The main solutions
Please use Clonezilla or Mondo Rescue to conveniently back up your machine. These are by far the easiest and safest solutions for most users, offering assistance with both the creation and the recovery of backups
There's also a variety of software in entropy's app-backup/ category (and portage's, for that matter). Evaluate those tools carefully though, while many are powerful, some do require quite specific environments to recover backups, can be hard to set up or hard to monitor, or do not allow to back up as is desired.
Do-it-yourself binary backup
Warning: This section is for advanced users. The method outlined here is a very basic one, and in this form many GUI backup utilities can do it way more conveniently. There is only really a point in this if you're able to creatively deviate from the exact instructions given here - if you can, a lot of things become possible though, such as backing up over a network by just introducing netcat or ssh somewhere. Either way, 'make sure you can recover the backup created by trying recovery at least once, and document it in a text file that stays with the backup.
A binary backup preserves all information that was stored on the drive. This can be more useful than file-based backups. The two most common cases are that a failing disk is making file system checks impossible and would not allow for a good file-based backup, or you want a backup that includes boot loader and partition information. Sometimes it is also just a good insurance against file attributes being lost in a foreign filesystem (although tar archive files could also be used for this in a file based scenario).
Throughout this section, I'll use "X" to denote drive letters (or numbers in the case of loop drives), and "Y" to denote partition labels in commands. You need to substitute them as appropriate.
Full drive backup
The basic way to back up youryour drive into a file works as follows:
# dd if=/dev/sdX of=/path/to/output
There is also a way to back up your drive into a file while using compression, which is slower but also results in an usually significantly smaller file:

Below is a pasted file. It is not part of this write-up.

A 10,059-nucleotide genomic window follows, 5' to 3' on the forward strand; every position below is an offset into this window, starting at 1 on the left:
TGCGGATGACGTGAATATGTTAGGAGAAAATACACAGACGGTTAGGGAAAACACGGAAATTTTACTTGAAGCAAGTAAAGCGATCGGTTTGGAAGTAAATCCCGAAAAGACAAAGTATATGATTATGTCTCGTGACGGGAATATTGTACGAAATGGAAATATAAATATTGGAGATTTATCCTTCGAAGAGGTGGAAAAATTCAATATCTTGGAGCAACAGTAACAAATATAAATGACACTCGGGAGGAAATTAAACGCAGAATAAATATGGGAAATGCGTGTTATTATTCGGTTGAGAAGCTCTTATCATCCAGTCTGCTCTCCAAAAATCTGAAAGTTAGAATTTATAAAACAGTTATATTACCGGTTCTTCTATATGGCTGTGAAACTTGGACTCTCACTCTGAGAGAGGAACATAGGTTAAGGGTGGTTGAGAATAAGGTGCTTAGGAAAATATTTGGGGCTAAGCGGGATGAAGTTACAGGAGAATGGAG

# dd if=/dev/sdX | gzip -c > /path/to/output.gz
# dd if=/dev/sdX | bzip2 -c > /path/to/output.bz2
In case there were errors on the drive, you might want to substitute plain "dd" with "dd conv=noerror" or "dd_rescue".
Individual partition backup
This could in theory also be done with dd, but using Partimage will result in smaller & faster backups, as this tool can avoid backing up unused "empty" areas of file systems for most linux filesystems.
If partimage does not support your file system type or you do not want to use additional tools, you can back up partitions with dd as described before when full drive backups were explained, the only difference is that you would then specify if=/dev/sdXY instead of if=/dev/sdX.
Accessing files contained in a binary backup
In general this is done by loopback mounting the file in some way or the other.
First, if your file is compressed, uncompress it (for example with gunzip / bunzip2).
Now if your file contains a full drive backup, you set up a loopback device first.
# losetup -a /path/to/file
This makes the file appear as a block device called /dev/loopX, which is to say, to linux it is now the same as a hard disk drive. However, the partitions contained in this block device will not be visible yet. In the past you had to use mount with an offset parameter, but nowadays this can be configured much more conveniently:
# kpartx -av /dev/loopX
Partitions will now be visible in /dev/mapper/loopXpY. You can simply mount them like this:
# mkdir /mnt/mountpoint; mount /dev/mapper/loopXpY /mnt/mountpoint
If you had used LVM (default in Sabayon's automatic partitioning), you need an additional step to detect and activate LVM volumes:
# vgchange -ay
Now you should have LVM volumes in /dev/mapper, which you can mount. (They should be there in addition to the loop devices - they don't replace them or anything, so don't mount loopXpY.)
# mkdir /mnt/mountpoint; mount /dev/mapper/VolGroupXX-LogVolXX /mnt/mountpoint
Either way, your files should now be visible in /mnt/mountpoint, and you can manipulate them using whatever means you like.
Restoring a partition
Use partimage if you created the backup using partimage.
The recovery of an uncompressed backup works something like this.
# dd if=/path/to/backup of=/dev/sdX[Y]
If you had a compressed backup, recover using:
# gunzip -c /path/to/backup | dd of=/dev/sdX[Y]
# bunzip2 -c /path/to/backup | dd of=/dev/sdX[Y]
Do-it-yourself filewise backup
If you simply want a copy of some directory in another location, and know the source / destination filesystems have the same capabilities with regards to file attributes, using rsync in a fashion similar to this should work:
# rsync -avz --progress /src /dest
If you need to preserve file attributes no matter the destination filesystem, and / or want to have only a single backup, create an archive:
# tar cplvf /path/to/dest.tar /path/to/backup
This "c"reates an archive in "f"ile /path/to/dest.tar, "p"reserves file permissions, stays within the "l"ocal partition, is "v"erbose.